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    4Chan Users (and Half the Internet) Think They've Found the Boston Bomber

    Written by

    Brian Merchant

    Senior Editor

    4Chan thinks that it's found the men behind the Boston Marathon bombings. While the FBI and local authorities are declaring that the case is "wide open" and that there are currently no suspects, the denizens of the Internet's most productive sewer claim they've fingered at least two of them. Maybe ten. The search has homed in on people carrying backpacks large enough to hold the pressure cooker bombs described by authorities, and 4Chan users think they've found one at each blast site. 

    Working from the FBI's photo of the shredded backpack—and the premise that the bomb exploded from within it—4Chan users scanned the crowd images hours before the explosion to find the man carrying it. Here's the first suspect, based on the fact that he appears to be carrying a backpack that matches the one the FBI says contained the pressure-cooked bomb.

    And here's a look at the backpack in the context of the blast site.

    4Chan's second suspects are visible in the same photo:

    These two men are also near the blast site, and, as the user indicates, there's probably room for a pressure cooker in that backpack.

    Which seems like ... something. Maybe. Those 'Breaking: 4Chan discovers identity of the Boston bomber' headlines on forums and blog posts are obviously totally unfounded, and nobody wants amateur online vigilantism to get out of hand. One of them happens to look like the frazzled, bearded stereotype of a terrorist, so that probably helps gets folks excited. But if the FBI wasn't looking at these photos before, you can bet they are now

    Still, these are pictures of men wearing backpacks at the Boston Marathon, little more. They're totally inconclusive. So let's hold off on the pitchforks.

    And there are many more accusations that are even less substantial. Here's a guy who some users fingered for standing around and not being white:

    And here's a guy who's bending over and perhaps maybe rooting around in a backpack near a kid who looks like the one who was killed by the explosion. 

    This can't possibly count as evidence. It certainly shouldn't be considered anything more than amateur sleuthing.

    Which is why many heap scorn on efforts like these. After Redditors started /r/FindtheBostonBomber, Gawker scoffed: "Stand down, FBI: Redditors have created a subreddit dedicated to finding the Boston Marathon bomber." And The Atlantic's Alexis Madrigal told Reddit to knock off the vigilantism

    But there's merit to these efforts, and the Redditors at least are wary that they should tread cautiously. The top post on the new subreddit is titled 'Does Anyone Remember Richard Jewell?' It reads:

    If not: he was a security guard at the Atlanta Olympic Games in 1996. He found a suspicious backpack that wound up being a bomb and manage to save more than a few lives.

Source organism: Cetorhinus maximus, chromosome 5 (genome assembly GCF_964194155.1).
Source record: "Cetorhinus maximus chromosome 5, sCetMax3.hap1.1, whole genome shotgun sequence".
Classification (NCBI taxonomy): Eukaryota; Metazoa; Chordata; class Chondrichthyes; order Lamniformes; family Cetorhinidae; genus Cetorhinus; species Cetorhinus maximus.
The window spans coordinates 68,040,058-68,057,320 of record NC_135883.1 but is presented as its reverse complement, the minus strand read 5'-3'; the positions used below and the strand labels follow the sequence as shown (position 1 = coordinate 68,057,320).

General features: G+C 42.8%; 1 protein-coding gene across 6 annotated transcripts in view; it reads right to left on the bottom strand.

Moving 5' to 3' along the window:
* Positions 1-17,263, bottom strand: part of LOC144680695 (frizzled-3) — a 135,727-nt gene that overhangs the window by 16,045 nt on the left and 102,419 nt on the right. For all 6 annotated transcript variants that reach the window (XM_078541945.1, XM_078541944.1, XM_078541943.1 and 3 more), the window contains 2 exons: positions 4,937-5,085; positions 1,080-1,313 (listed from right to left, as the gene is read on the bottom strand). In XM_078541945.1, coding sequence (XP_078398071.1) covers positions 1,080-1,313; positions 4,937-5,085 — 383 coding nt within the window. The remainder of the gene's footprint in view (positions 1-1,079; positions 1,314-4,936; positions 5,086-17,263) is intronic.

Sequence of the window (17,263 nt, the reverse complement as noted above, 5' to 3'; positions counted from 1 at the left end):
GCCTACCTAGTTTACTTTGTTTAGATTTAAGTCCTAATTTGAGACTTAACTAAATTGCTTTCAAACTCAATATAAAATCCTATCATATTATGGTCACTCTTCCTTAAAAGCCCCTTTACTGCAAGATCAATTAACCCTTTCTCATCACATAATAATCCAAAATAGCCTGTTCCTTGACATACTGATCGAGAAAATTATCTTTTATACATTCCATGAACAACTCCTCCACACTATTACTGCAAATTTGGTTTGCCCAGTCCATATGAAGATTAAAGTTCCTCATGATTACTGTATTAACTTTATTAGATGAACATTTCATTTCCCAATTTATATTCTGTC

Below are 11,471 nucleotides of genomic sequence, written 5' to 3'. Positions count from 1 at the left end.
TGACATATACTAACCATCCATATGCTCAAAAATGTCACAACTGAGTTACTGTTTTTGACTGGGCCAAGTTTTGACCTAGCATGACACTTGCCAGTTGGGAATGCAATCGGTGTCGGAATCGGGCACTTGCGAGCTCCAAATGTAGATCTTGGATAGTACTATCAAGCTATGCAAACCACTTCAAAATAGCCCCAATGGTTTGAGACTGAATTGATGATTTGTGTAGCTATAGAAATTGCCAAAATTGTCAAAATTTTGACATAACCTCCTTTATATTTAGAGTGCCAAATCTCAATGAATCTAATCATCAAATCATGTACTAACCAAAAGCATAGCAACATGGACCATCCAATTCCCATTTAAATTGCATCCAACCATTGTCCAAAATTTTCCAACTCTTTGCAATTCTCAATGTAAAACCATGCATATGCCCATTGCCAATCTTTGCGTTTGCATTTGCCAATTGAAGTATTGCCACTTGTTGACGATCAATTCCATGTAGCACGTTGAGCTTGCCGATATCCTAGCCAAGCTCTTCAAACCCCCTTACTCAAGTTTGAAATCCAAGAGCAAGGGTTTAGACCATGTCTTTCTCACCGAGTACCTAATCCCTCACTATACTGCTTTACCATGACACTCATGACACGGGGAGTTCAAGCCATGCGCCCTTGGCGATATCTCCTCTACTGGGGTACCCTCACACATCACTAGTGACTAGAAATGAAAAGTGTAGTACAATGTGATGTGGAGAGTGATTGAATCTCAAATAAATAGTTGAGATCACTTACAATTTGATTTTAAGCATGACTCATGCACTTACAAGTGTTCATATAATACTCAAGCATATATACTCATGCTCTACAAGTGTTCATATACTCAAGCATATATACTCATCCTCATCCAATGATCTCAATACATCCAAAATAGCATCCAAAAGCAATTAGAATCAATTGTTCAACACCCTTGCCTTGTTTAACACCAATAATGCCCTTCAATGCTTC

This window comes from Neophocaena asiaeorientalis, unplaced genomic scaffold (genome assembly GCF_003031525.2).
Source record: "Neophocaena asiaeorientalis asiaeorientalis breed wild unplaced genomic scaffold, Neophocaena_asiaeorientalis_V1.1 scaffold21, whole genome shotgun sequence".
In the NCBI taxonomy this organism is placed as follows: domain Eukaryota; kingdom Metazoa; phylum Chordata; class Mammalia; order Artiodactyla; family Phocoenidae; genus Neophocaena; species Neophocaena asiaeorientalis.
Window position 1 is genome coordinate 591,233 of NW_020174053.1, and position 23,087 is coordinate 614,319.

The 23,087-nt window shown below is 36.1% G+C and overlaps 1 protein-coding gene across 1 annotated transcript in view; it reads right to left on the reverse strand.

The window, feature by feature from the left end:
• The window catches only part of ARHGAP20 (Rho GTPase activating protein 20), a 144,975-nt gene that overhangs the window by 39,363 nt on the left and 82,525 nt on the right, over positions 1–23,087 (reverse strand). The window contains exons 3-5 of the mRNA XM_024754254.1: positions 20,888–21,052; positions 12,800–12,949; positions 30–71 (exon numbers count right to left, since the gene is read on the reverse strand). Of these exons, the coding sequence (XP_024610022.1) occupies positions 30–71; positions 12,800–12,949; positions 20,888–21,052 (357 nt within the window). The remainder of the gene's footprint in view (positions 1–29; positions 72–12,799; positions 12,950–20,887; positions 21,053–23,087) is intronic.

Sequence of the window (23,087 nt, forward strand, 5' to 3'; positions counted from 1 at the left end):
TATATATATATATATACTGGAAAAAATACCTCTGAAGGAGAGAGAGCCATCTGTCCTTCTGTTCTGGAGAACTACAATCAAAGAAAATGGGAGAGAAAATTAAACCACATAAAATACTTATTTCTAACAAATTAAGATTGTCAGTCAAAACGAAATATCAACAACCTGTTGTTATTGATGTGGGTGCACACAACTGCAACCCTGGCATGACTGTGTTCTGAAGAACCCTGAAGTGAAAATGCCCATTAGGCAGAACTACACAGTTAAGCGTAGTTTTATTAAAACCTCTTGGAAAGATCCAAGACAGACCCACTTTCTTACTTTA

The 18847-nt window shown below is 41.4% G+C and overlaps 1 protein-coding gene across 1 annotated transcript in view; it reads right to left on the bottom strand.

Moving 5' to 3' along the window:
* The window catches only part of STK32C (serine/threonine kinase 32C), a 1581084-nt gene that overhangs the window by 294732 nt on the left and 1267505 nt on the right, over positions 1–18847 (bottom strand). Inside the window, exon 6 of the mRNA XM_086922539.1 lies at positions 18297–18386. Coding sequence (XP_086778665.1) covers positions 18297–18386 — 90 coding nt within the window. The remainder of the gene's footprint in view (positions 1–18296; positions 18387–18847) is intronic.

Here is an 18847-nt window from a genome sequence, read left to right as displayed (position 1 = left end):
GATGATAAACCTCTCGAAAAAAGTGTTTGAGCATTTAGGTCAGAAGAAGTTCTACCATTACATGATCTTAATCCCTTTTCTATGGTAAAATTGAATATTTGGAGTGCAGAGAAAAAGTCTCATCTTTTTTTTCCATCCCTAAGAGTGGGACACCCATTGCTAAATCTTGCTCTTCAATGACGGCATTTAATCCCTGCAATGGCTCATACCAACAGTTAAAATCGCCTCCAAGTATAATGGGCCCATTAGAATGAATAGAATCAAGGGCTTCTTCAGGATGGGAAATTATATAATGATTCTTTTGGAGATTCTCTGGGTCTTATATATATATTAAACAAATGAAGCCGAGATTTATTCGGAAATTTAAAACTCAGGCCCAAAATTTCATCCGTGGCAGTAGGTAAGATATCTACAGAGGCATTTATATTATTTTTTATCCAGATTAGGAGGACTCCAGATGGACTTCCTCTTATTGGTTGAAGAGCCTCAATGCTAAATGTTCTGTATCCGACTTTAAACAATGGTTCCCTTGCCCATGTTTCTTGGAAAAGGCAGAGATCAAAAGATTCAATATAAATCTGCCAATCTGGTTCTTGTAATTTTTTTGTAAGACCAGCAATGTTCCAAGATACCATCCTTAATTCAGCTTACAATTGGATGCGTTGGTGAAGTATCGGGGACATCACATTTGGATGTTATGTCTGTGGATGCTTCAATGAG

Unfortunately, he was suspected of planting the bomb himself for the fame and notoriety. He went through a trial in the public eye, and his house was raided. It was full of pornographic movies and magazines.

    Ultimately, he was cleared of all wrongdoing and the real bomber was later caught.

    Why am I bringing this up? Because this sub is dedicated to pointing to random people in a crowd photograph and declaring your suspicions. You're starting the trial by public aspect.

    Who knows? You may get lucky and your pet suspect turns out to be the bomber. But I've seen at least 10 people singled out, and not all of you are correct. You should be very very careful about picking and choosing who you think might have killed three people and wounded many more, based on where they were standing and if they were carrying a backpack or not.

    Which is an important case to keep in mind—the men pictured above (which we have shown because the images are already ubiquitous) are more than likely innocent, and certainly must be considered so until actual authorities prove otherwise. The mad crowd of the internet is certainly quick to hurl its considerable but incomprehensible energies towards fruitless pursuits, too—the absurd frenzy over the grainy Man on the Roof photo is evidence enough of that. 

    Still, let's be honest. Internet vigilantism can be abhorrent, but that doesn't change the fact that thousands of eyeballs combing the digital documentation of the tragic day's events are better than the scores the FBI can muster—the enthused, unpredictable crowds on Reddit and 4Chan might turn up leads even the seasoned forensic scientists at the FBI or the Boston PD might miss.

    Due process exists for a reason, and Madrigal is right that we need more of it, not less—but just consider this phenomenon as if thousands more people were simply submitting more evidence for consideration than was ever possible before. And since Reddit is tempering its effort—there's no harassment, no targeted personal attacks yet—it may yet prove a boon. If the FBI already said it had a suspect, such an avalanche could overwhelm and confound; but right now, authorities are all but openly admitting they're floundering. They need every lead they can get right now.